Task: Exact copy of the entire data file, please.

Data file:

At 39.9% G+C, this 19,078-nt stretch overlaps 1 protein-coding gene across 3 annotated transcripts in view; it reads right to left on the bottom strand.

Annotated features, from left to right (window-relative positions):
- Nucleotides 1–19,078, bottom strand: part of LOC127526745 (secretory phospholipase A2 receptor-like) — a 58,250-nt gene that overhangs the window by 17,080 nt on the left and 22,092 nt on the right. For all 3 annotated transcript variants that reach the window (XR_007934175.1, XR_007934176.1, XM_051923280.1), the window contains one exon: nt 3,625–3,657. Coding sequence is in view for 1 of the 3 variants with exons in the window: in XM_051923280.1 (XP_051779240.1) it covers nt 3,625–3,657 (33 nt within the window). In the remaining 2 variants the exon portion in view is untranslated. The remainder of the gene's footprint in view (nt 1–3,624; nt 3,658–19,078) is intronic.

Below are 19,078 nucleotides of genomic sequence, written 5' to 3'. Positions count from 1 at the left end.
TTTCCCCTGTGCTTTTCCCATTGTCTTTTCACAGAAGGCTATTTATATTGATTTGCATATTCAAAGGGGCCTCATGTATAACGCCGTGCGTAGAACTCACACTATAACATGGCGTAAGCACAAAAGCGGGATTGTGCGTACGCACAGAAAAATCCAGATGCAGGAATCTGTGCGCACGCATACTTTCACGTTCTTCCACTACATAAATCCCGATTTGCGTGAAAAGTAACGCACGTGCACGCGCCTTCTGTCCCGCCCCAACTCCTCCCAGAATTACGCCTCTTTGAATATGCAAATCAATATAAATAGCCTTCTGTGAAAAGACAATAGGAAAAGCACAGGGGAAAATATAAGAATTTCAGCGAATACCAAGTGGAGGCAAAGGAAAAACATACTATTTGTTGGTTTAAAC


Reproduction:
At 39.9% G+C, this 19,078-nt stretch overlaps 1 protein-coding gene across 3 annotated transcripts in view; it reads right to left on the bottom strand.

Annotated features, from left to right (window-relative positions):
- Nucleotides 1–19,078, bottom strand: part of LOC127526745 (secretory phospholipase A2 receptor-like) — a 58,250-nt gene that overhangs the window by 17,080 nt on the left and 22,092 nt on the right. For all 3 annotated transcript variants that reach the window (XR_007934175.1, XR_007934176.1, XM_051923280.1), the window contains one exon: nt 3,625–3,657. Coding sequence is in view for 1 of the 3 variants with exons in the window: in XM_051923280.1 (XP_051779240.1) it covers nt 3,625–3,657 (33 nt within the window). In the remaining 2 variants the exon portion in view is untranslated. The remainder of the gene's footprint in view (nt 1–3,624; nt 3,658–19,078) is intronic.

Below are 19,078 nucleotides of genomic sequence, written 5' to 3'. Positions count from 1 at the left end.
TTTCCCCTGTGCTTTTCCCATTGTCTTTTCACAGAAGGCTATTTATATTGATTTGCATATTCAAAGGGGCCTCATGTATAACGCCGTGCGTAGAACTCACACTATAACATGGCGTAAGCACAAAAGCGGGATTGTGCGTACGCACAGAAAAATCCAGATGCAGGAATCTGTGCGCACGCATACTTTCACGTTCTTCCACTACATAAATCCCGATTTGCGTGAAAAGTAACGCACGTGCACGCGCCTTCTGTCCCGCCCCAACTCCTCCCAGAATTACGCCTCTTTGAATATGCAAATCAATATAAATAGCCTTCTGTGAAAAGACAATAGGAAAAGCACAGGGGAAAATATAAGAATTTCAGCGAATACCAAGTGGAGGCAAAGGAAAAACATACTATTTGTTGGTTTAAAC